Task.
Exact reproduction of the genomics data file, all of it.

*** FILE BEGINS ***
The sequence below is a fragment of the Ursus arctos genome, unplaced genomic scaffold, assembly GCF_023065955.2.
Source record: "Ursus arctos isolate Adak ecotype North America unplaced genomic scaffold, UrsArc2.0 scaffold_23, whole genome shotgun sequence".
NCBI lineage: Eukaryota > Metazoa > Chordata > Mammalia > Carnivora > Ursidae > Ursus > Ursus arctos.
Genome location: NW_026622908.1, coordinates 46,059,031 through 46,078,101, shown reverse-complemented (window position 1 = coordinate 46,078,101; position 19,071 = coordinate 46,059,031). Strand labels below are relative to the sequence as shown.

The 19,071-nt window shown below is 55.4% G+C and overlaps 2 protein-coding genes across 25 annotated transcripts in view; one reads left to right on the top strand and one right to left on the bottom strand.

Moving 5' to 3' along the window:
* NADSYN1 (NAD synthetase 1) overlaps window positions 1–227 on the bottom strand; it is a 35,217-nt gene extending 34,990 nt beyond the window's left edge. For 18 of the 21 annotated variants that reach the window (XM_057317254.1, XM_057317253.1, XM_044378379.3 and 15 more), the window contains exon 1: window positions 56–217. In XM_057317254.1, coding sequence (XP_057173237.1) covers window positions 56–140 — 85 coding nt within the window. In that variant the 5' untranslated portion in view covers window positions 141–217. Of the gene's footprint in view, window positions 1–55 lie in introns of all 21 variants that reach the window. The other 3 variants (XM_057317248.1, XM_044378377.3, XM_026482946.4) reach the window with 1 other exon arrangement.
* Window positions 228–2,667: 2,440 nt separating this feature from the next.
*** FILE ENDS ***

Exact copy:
The sequence below is a fragment of the Ursus arctos genome, unplaced genomic scaffold, assembly GCF_023065955.2.
Source record: "Ursus arctos isolate Adak ecotype North America unplaced genomic scaffold, UrsArc2.0 scaffold_23, whole genome shotgun sequence".
NCBI lineage: Eukaryota > Metazoa > Chordata > Mammalia > Carnivora > Ursidae > Ursus > Ursus arctos.
Genome location: NW_026622908.1, coordinates 46,059,031 through 46,078,101, shown reverse-complemented (window position 1 = coordinate 46,078,101; position 19,071 = coordinate 46,059,031). Strand labels below are relative to the sequence as shown.

The 19,071-nt window shown below is 55.4% G+C and overlaps 2 protein-coding genes across 25 annotated transcripts in view; one reads left to right on the top strand and one right to left on the bottom strand.

Moving 5' to 3' along the window:
* NADSYN1 (NAD synthetase 1) overlaps window positions 1–227 on the bottom strand; it is a 35,217-nt gene extending 34,990 nt beyond the window's left edge. For 18 of the 21 annotated variants that reach the window (XM_057317254.1, XM_057317253.1, XM_044378379.3 and 15 more), the window contains exon 1: window positions 56–217. In XM_057317254.1, coding sequence (XP_057173237.1) covers window positions 56–140 — 85 coding nt within the window. In that variant the 5' untranslated portion in view covers window positions 141–217. Of the gene's footprint in view, window positions 1–55 lie in introns of all 21 variants that reach the window. The other 3 variants (XM_057317248.1, XM_044378377.3, XM_026482946.4) reach the window with 1 other exon arrangement.
* Window positions 228–2,667: 2,440 nt separating this feature from the next.